• The Buying Process

FamilyInFallAre you in the market for a home? If it’s your first time purchasing a home, you may wonder what to expect during the buying process. Even if you’ve purchased a home before, the process has many variables and may not be the same every time. If you or someone you know is thinking of buying a home, give us a call!

Do your homework. When you know what you want, you’ll have an easier time finding it.

  • Where do you want to live? Drive around the neighborhoods and write down what inspires you about the homes that catch your attention.
  • What do you want in a home? List the features of your ideal home, including the number of bedrooms, bathrooms, kitchen size and style. Also, note your ideal yard size, commute and proximity to schools or other amenities.
  • What are your deal breakers? What features or characteristics do you want to avoid or would make you pass on a particular home?

Since buying a home is a process of elimination, not a process of selection, you may have to prioritize the items on your list to find the right home for your needs. Consider how much you’d be willing to give up for each item on the list. Would you consider a home that has a smaller yard than you want if it’s closer to work and great schools? You may not find a home that is one hundred percent to your liking, so decide which features you are willing to negotiate on.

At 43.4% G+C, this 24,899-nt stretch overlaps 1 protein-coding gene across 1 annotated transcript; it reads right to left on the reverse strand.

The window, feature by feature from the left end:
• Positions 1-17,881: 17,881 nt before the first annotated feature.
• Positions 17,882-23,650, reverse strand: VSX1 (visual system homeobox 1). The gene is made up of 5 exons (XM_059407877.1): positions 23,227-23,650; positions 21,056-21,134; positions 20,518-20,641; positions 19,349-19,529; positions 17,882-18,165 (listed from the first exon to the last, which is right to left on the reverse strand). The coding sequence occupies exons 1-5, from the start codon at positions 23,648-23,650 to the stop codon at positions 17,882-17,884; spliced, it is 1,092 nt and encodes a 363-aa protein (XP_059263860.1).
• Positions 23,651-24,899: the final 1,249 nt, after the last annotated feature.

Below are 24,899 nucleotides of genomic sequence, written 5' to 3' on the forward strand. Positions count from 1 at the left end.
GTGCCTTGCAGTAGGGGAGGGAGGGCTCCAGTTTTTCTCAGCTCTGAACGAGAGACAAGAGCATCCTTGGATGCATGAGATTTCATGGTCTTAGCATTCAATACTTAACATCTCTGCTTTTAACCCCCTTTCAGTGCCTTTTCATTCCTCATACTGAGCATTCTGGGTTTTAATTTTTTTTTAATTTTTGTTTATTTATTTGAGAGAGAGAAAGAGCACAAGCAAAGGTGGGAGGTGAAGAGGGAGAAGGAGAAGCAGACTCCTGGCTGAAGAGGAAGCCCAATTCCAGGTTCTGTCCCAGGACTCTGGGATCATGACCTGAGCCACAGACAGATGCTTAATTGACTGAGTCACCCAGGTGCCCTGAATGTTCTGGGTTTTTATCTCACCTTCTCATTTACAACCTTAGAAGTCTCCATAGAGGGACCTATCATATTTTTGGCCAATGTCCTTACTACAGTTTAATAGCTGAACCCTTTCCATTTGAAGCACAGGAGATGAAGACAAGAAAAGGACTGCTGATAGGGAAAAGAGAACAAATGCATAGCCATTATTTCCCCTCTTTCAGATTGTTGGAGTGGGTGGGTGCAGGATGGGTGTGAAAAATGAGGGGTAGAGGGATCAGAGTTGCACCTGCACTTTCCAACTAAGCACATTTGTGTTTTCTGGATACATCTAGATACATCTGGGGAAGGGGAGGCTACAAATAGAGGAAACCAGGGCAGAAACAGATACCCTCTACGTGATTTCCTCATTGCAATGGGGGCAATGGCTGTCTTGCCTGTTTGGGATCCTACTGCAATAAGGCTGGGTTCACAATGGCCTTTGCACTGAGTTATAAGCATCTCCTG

Get pre-qualified for a mortgage, if you’re planning to finance your purchase. This will help you determine how much house you can afford. Use an online affordability calculator to get a general idea. Your lender will use your financial information to determine how much they’re willing to lend. Later on, when you reach the pre-approval stage, you’ll be asked to submit paperwork, including bank statements and your W-2, to help your lender verify your finances and credit. If you need a mortgage broker, give us a call.

  • Make sure your credit is in great shape. Get a copy of your credit report and check your score. If you see any errors, be sure to get them taken care of before you apply for a loan.